- A misconfigured firewall can have serious consequences for the network, such as becoming a single point of failure.
- The data from many applications cannot be passed through firewalls securely.
- Users might proactively search for ways around the firewall to receive blocked material, which exposes the network to potential attack.
- Network performance can slow down.
- Unauthorized traffic can be tunneled or hidden so that it appears as legitimate traffic through the firewall.
To defend against fast-moving and evolving attacks, you may need cost-effective detection and prevention systems, such as intrusion detection systems (IDS), or the more scalable intrusion prevention systems (IPS). The network architecture integrates these solutions into the entry and exit points of the network.
IDS and IPS technologies share several characteristics, as shown in the figure. IDS and IPS technologies are both deployed as sensors. An IDS or IPS sensor can be in the form of several different devices:
- A router configured with Cisco IOS IPS software
- A device specifically designed to provide dedicated IDS or IPS services
- A network module installed in an adaptive security appliance (ASA), switch, or router
The figure shows how an IPS handles denied traffic.
- The threat actor sends a packet destined for the target laptop.
- The IPS intercepts the traffic and evaluates it against known threats and the configured policies.
- The IPS sends a log message to the management console.
- The IPS drops the packet.
IDS and IPS technologies detect patterns in network traffic using signatures. A signature is a set of rules that an IDS or IPS uses to detect malicious activity. Signatures can be used to detect severe breaches of security, to detect common network attacks, and to gather information. IDS and IPS technologies can detect atomic signature patterns (single-packet) or composite signature patterns (multi-packet).
Content Security Appliances
Content security appliances include fine-grained control over email and web browsing for an organization’s users.
Cisco Email Security Appliance (ESA)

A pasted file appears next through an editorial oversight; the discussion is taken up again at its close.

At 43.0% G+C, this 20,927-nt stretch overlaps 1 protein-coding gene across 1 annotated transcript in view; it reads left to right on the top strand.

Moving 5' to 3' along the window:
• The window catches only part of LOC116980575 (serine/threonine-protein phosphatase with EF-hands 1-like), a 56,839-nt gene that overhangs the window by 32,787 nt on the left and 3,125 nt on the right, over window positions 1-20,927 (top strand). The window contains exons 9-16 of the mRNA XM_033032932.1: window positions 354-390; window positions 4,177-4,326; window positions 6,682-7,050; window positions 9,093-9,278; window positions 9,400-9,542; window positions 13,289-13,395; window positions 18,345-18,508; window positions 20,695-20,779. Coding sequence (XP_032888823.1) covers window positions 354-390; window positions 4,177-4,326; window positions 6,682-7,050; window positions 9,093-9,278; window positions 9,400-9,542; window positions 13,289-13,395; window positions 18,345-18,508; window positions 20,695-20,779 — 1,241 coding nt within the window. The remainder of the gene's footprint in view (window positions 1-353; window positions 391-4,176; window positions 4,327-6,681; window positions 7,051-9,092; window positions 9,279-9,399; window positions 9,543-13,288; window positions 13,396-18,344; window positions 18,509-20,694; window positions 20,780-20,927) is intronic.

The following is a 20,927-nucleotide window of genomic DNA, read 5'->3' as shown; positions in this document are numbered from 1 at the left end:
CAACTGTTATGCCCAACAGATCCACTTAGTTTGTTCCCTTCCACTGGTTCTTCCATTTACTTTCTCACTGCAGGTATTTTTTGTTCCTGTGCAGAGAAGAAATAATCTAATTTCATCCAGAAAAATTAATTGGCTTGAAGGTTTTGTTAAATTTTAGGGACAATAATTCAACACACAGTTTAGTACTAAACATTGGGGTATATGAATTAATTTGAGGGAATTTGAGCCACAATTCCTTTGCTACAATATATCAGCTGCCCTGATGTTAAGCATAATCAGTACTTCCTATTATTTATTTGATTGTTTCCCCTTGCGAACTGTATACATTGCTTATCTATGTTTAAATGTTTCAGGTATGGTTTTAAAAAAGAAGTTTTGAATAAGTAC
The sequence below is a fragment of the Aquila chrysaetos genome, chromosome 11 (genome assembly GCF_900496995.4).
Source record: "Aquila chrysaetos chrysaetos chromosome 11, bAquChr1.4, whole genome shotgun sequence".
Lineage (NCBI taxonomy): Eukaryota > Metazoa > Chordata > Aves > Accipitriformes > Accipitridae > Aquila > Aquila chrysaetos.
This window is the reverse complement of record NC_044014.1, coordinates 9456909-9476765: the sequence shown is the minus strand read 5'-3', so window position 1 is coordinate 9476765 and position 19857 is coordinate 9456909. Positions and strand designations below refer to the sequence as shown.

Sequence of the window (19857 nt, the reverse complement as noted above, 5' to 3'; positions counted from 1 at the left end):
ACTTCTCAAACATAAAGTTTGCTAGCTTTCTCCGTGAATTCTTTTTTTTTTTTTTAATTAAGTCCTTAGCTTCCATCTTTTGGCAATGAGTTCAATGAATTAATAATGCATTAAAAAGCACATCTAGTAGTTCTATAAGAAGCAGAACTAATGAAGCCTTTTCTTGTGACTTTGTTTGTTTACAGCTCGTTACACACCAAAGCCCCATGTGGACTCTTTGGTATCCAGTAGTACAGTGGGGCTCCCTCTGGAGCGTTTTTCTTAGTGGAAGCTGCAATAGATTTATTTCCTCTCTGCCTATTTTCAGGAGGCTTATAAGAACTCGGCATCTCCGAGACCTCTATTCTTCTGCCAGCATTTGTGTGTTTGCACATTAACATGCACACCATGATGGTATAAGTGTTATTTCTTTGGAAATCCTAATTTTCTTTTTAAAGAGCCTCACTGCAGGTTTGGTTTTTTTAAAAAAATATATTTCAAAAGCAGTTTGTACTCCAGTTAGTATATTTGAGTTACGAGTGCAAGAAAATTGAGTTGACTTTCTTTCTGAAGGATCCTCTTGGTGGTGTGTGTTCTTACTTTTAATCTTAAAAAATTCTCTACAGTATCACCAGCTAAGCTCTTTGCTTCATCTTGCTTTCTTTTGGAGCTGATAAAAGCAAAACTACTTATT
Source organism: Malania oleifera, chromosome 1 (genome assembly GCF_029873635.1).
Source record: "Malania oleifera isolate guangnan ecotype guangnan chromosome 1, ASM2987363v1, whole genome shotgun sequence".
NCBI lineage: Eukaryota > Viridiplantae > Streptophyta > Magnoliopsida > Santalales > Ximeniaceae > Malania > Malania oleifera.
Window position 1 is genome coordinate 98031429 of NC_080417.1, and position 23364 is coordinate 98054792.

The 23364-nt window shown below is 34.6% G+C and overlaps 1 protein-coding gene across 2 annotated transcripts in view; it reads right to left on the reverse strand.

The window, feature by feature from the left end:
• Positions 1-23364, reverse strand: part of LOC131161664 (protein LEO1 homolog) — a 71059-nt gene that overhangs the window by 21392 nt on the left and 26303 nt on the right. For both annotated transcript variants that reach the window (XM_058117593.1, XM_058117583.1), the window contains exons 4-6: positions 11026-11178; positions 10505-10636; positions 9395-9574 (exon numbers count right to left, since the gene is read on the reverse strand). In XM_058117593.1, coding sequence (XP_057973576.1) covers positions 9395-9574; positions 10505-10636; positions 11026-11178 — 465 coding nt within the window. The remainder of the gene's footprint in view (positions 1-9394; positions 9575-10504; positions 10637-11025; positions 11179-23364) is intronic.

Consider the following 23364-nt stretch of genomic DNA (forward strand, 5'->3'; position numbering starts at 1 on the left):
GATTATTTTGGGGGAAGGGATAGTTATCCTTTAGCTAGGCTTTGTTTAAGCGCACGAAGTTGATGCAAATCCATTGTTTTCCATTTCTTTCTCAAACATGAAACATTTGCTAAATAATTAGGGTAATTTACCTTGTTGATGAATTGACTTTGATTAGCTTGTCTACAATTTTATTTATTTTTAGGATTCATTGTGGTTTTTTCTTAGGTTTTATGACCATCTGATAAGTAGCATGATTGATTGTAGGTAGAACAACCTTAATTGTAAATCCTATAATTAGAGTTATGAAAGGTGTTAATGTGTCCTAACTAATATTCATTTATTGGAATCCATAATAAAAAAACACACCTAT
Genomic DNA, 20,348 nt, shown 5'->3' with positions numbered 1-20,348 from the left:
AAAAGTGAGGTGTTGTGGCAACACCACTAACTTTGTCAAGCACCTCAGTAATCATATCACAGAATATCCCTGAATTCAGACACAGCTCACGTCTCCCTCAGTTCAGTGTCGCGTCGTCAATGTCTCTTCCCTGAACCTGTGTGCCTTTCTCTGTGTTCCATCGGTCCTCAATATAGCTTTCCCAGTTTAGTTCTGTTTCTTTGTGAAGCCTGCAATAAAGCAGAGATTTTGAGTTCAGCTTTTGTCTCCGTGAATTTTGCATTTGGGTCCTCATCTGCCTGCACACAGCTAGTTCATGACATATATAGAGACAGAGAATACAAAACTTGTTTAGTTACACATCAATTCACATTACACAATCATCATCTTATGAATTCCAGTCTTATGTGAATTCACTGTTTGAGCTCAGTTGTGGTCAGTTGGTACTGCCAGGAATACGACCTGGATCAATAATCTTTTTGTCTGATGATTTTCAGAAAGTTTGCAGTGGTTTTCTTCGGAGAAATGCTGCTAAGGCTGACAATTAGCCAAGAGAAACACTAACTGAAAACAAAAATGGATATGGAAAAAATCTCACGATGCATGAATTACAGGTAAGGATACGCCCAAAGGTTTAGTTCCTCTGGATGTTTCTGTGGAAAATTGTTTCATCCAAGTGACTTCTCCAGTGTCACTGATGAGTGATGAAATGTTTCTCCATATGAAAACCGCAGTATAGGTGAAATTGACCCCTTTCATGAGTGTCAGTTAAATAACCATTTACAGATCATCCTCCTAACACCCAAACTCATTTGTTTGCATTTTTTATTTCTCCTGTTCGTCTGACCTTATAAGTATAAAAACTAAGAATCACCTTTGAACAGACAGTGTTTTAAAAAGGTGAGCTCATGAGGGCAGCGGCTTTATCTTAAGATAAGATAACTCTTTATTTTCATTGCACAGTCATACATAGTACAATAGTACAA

The Cisco Email Security Appliance (ESA) is a special device designed to monitor Simple Mail Transfer Protocol (SMTP). The Cisco ESA is constantly updated by real-time feeds from the Cisco Talos, which detects and correlates threats and solutions by using a worldwide database monitoring system. This threat intelligence data is pulled by the Cisco ESA every three to five minutes.
In the figure, a threat actor sends a phishing email.
- Threat actor sends a phishing attack to an important host on the network.
- The firewall forwards all email to the ESA
- The ESA analyzes the email, logs it, and discards it.
Cisco Web Security Appliance (WSA)
The Cisco Web Security Appliance (WSA) is a mitigation technology for web-based threats. It helps organizations address the challenges of securing and controlling web traffic. The Cisco WSA combines advanced malware protection, application visibility and control, acceptable use policy controls, and reporting.
Cisco WSA provides complete control over how users access the internet. Certain features and applications, such as chat, messaging, video and audio, can be allowed, restricted with time and bandwidth limits, or blocked, according to the organization’s requirements. The WSA can perform blacklisting of URLs, URL-filtering, malware scanning, URL categorization, web application filtering, and encryption and decryption of web traffic.
In the figure, a corporate user attempts to connect to a known blacklisted site.
- A user attempts to connect to a website.
- The firewall forwards the website request to the WSA.
- The WSA evaluates the URL and determines that it is a known blacklisted site. The WSA discards the packet and sends an access denied message to the user.